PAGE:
Lot Chase Account Books, 1837-1848.
Call no.: MS 199
Mariner from Harwich, Massachusetts, who was involved in the cod and mackerel fishing industry in Barnstable County. Two account books include expenses, income, and final settlements with those involved with annual voyages of 1837 and 1848. They also contain lists of crew members and part owners, many of whom were members of the Chase family.
Lot Chase of Harwich, Massachusetts, was a mariner
involved in the extensive cod and mackerel fishing industry
located in Barnstable County. When he captained the schooner
Horace in 1837 he was fifty years old and he remained active
in the industry at least through 1850. These were the waning
years of the cod and mackerel industry’s use of the
traditional hook and line catching of fish. By 1853, the
introduction of the purse seine method of capturing whole
schools of fish began to transform local fishing from a
small-scale labor-intensive enterprise into an expensive,
capital-intensive industry which undermined the family-owned
schooners of the sort captained by Lot Chase.
The two account books detail the expenses, income, and
final settlements with those involved in the annual cod and
mackerel voyages of 1837 and 1848. Included is an accounting
of the large and small bills incurred to provision the
schooner for each voyage — custom-house expenses, wharfage
charges, cook’s wages, bait, supplies, and charges for
errands — divided among the crew and charged as a debit to
each man’s individual account. There is also a credit side
for crewmembers based on the number of fish caught and other
chores for which they received pay. A portion of the total
income from each voyage (about one quarter) was set aside as
the “schooner’s share” to be divided by the owners. Thus,
Captain Lot Chase, for instance, earned two owner’s shares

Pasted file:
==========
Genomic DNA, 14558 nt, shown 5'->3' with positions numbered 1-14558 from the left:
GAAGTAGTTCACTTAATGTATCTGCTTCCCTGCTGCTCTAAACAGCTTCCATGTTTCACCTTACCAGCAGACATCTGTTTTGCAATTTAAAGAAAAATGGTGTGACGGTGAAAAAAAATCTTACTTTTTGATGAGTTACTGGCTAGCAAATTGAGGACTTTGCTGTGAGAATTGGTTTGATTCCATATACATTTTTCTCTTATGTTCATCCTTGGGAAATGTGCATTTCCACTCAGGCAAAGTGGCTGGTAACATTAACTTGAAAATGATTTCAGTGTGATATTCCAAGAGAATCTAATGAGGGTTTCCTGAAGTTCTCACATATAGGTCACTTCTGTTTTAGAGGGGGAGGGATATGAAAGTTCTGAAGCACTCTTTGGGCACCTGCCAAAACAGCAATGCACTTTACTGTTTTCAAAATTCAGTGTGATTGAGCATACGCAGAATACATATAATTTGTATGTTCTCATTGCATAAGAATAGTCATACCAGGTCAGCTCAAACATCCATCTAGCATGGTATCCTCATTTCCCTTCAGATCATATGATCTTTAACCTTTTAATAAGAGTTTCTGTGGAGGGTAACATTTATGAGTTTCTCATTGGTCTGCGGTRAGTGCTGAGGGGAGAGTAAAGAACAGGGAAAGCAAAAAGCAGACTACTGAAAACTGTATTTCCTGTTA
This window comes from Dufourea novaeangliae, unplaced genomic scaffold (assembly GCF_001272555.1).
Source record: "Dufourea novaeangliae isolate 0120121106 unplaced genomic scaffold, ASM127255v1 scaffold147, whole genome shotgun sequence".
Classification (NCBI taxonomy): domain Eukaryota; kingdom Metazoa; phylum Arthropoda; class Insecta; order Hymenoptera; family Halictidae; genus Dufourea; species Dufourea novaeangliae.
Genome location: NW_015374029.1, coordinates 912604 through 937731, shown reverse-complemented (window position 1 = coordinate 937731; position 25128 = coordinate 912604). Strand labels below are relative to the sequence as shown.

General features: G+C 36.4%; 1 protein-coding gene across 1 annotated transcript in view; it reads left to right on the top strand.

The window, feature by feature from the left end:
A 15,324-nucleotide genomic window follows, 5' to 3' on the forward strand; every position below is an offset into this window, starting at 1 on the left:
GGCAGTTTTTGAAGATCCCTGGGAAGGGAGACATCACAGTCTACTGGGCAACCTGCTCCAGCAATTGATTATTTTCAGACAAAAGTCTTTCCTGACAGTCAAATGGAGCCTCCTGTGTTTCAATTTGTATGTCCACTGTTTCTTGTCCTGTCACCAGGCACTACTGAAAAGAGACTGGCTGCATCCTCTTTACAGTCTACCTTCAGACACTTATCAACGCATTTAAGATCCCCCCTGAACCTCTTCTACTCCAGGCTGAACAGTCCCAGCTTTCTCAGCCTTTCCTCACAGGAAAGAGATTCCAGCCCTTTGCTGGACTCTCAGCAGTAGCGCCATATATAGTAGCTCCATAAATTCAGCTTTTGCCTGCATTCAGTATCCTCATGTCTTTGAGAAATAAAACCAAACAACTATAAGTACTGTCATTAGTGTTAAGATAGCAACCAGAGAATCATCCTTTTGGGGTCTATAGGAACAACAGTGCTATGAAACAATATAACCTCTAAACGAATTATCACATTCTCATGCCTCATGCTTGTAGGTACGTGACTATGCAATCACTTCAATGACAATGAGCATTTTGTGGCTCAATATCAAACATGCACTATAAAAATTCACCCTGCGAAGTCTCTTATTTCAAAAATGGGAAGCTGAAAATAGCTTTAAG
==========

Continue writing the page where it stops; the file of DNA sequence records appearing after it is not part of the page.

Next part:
(one as captain and one as part owner) of the 1837 voyages
plus money for the more than 4000 fish he caught.
For the year 1838, there were eleven crewmembers, five of
whom were also part owners, enabling them to reap two sources
of income from the voyages. There were also two part owners
who were not on the voyages. In 1848, the crew totaled
eleven, but divided the schooner’s share among fifteen
individuals, three of whom were investors, and one — Captain
Nathaniel Chase — who handled all the shore duties,
including the selling of fish.
Lot Chase’s cod and mackerel business was certainly a
family enterprise. The seven part owners of the schooner
Horace who divided the profits from the 1837 voyages included
six men with the surname Chase (residing in Harwich and
Dennis) and a David Wixon who was a neighbor of Freeman
Chase, one of the owners. In 1848, ten of the 15 principals
connected with the schooner Cornelius shared the Chase
surname. Another was Elijah Doane, Lot Chase’s next-door
neighbor, and the other four were married to either a Doane
or a Chase.
Although Lot Chase was the captain, the shore-man
Nathaniel earned the greatest gain from the voyages,
suggesting that he was actually the driving force behind the
enterprise, although that is not clear. Nevertheless,
Nathaniel cleared $923 in 1837 (a considerable sum for that
time) but just $287 in 1848, in part demonstrating the
decline of the fishing industry in these years. Lot, on the
other hand, cleared about $150 in 1837 and about $215 in
1848. Crewmembers netted between $40 and $200 after expenses
for the 1848 voyages.
The collection is open for research.
Cite as: Lot Chase Account Books (MS 199). Special Collections and University Archives, W.E.B. Du Bois Library, University of Massachusetts Amherst.
Acquired from Second Life Books, Inc., Lanesborough,
Processed by Ken Fones-Wolf, 1989.
- Barnstable County (Mass.)--Economic conditions--19th century
- Chase family
- Cod fisheries--Massachusetts--Barnstable County--History
- Fisheries--Massachusetts--Equipment and supplies--History
- Fishing--Economic aspects--Massachusetts
- Harwich (Mass.)--History
- Horace (Schooner)
- Mackerel fisheries--Massachusetts--Barnstable County--History
- Chase, Lot
- Chase, Nathaniel
Types of material
- Account books